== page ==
FLATHORN LAKE -- Just in time for the Iditarod Trail Invitational, ordinary Alaska winter weather arrived in the Susitna River Valley on Sunday, bringing blowing snow, mashed-potato trail, and fog. Fat-tired cyclists largely ignored the conditions and pedaled to the front of the one of the world's most extreme adventure races.
Like drunken sailors, they cut squiggly lines north along the Iditarod Trail until they were at last forced to walk. A single, fresh snowmachine track marked their route from a slough on the south end of the lake across two feet of unblemished snow to where the trail entered a thin patch of forest on its way toward a dismal swamp.
By then, though, the cyclists had already left the race's walkers and runners behind. Veterans of last year's nightmare race were thankful the snow fell lightly this time, unlike 2012 when it buried the trail and ground the race to a crawl for everyone. Cyclists were sentenced to bike-pushing hell for days.
After that, it was a pleasure to be able to ride anything at all, and the race quickly shaped up like previous Invitationals, with cyclists demonstrating the value of the wheel, an eons-old human invention that changed the world
Beware of Basinger
Rolling north into the gathering darkness Sunday night thanks to that simple invention were six-time Invitational winner and three-time defending champ Peter Basinger, a school teacher and sometimes bike mechanic from Moab, Utah, by way of Bend, Ore., and Anchorage.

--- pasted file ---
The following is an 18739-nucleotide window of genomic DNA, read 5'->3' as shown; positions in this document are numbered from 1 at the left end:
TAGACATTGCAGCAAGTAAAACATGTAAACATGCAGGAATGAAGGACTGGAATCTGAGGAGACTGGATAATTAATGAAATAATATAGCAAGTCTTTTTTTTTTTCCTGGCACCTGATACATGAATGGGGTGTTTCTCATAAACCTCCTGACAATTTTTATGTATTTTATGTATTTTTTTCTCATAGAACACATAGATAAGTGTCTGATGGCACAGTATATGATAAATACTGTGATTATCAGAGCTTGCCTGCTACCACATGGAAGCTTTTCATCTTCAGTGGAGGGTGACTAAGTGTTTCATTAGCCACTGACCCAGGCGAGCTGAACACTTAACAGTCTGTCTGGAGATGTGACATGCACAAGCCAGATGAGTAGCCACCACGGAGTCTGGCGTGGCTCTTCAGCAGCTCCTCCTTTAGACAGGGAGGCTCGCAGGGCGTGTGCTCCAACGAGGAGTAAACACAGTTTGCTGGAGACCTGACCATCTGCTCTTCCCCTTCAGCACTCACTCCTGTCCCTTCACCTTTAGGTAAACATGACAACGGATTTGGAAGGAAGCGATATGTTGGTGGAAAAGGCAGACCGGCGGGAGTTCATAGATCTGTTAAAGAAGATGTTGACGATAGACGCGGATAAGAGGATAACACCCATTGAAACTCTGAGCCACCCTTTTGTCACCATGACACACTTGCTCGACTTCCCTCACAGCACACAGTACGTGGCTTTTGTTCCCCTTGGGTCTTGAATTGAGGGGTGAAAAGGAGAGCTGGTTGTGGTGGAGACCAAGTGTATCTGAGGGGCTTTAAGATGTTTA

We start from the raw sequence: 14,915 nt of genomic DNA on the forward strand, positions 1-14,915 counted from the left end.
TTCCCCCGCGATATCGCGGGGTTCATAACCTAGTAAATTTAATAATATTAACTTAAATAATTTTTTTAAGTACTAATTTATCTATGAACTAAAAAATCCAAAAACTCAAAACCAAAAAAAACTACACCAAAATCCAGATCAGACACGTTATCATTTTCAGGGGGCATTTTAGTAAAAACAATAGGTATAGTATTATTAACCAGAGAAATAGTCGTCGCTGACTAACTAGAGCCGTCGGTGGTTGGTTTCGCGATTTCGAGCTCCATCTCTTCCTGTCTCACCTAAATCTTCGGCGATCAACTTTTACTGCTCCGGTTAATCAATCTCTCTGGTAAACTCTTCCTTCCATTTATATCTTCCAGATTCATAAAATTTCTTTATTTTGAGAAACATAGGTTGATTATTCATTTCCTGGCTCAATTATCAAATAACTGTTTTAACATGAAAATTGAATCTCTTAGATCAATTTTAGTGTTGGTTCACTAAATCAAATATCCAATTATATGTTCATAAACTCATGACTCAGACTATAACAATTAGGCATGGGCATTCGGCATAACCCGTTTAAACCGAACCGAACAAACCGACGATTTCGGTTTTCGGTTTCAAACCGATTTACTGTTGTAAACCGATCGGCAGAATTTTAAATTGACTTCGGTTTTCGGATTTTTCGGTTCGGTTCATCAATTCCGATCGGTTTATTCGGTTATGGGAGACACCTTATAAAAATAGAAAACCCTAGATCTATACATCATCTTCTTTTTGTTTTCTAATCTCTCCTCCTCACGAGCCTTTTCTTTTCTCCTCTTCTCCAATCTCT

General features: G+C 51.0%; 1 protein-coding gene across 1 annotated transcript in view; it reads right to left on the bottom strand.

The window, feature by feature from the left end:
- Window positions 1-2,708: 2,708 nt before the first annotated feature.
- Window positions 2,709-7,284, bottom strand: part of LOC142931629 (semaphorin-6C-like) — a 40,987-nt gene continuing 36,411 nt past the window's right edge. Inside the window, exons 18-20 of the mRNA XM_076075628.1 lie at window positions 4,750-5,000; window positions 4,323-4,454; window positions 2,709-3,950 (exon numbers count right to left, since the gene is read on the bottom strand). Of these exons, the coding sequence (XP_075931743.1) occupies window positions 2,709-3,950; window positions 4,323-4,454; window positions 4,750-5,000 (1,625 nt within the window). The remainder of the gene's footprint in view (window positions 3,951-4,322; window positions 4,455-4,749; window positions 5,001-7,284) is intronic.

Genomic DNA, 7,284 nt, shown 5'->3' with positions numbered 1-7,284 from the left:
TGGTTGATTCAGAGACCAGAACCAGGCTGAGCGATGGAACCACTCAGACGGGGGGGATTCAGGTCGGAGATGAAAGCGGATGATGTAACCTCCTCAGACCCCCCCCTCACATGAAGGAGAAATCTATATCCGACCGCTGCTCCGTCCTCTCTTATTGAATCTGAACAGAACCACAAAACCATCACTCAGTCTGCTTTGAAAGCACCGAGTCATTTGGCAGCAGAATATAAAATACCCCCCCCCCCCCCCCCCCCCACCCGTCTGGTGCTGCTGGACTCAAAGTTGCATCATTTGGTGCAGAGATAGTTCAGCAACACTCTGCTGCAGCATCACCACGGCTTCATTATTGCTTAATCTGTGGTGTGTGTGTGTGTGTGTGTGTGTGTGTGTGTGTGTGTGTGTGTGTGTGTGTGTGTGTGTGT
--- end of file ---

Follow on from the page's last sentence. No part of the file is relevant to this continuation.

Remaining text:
Everyone expects him to win again this year, but there were two other past winners in the conga line at the front of the race on its first day out of Knik: Jay Petervary from Colorado and Jeff Oatley from Fairbanks.
Both were smiling as they pushed across the lake here, a sign that they were either enjoying the early going or truly are crazy. Normal couch-potato Americans have been known to question the sanity of those willing to ride and push a bicycle along 350 miles of snowy trail up and over the Alaska Range to the tiny community of McGrath -- or on all the way to the end of the Iditarod Trail in Nome, as Petervary has done.
The racers themselves, be they competitive or not, see this as a grand adventure in the style of the first Europeans to probe the vast Alaska wilderness. And there is plenty of wilderness out there. In many ways, there is more now than in the past, given the changes that have taken places in Alaska over the past century. Where once residents populated road houses and mining districts all along the Iditarod Trail to Nome, they have retreated into urban conclaves.
The nearest one, Wasilla, could be heard as the roar of snowmachines echoed in the surrounding hills and valley flatlands, but that would soon change as the race moved northwest.
Wonder walker Tim Hewitt
On a grind-it-out trail that this Invitational was becoming Sunday, Basinger is hands down the best rider in the game. Where others squiggle and wiggle as they snake their way up a soft trail, Basinger pedals an arrow-like, energy-saving line. He won last year despite a huge, early-race snowstorm that allowed Tim Hewitt, a nearly 60-year-old attorney from Pennsyvlania, to lead the race to the top of Rainy Pass, about 120 miles from the start.
Hewitt is another phenom. He'll be on his seventh trip to Nome, leading a pack of hikers who hope to go all the way. Like Hewitt, many of them hail from Outside Alaska, including a contingent from Europe. The Invitational, which limits the field to 50, turns away potential entrants every year.
Race organizers Bill and Kathi Merchant reject some as just not mentally ready to tackle the Alaska wilderness. Others may lack the physical toughness necessary to haul food and equipment north along the trail. Bill Merchant was out building ice bridges on the trail Saturday.
"Ice bridges are built cutting brush and branches, then add snow, add water, repeat and so on until there is a level path across the creek," Kathi Merchant wrote on the race's web page
Contact Craig Medred at craig(at)alaskadispatch.com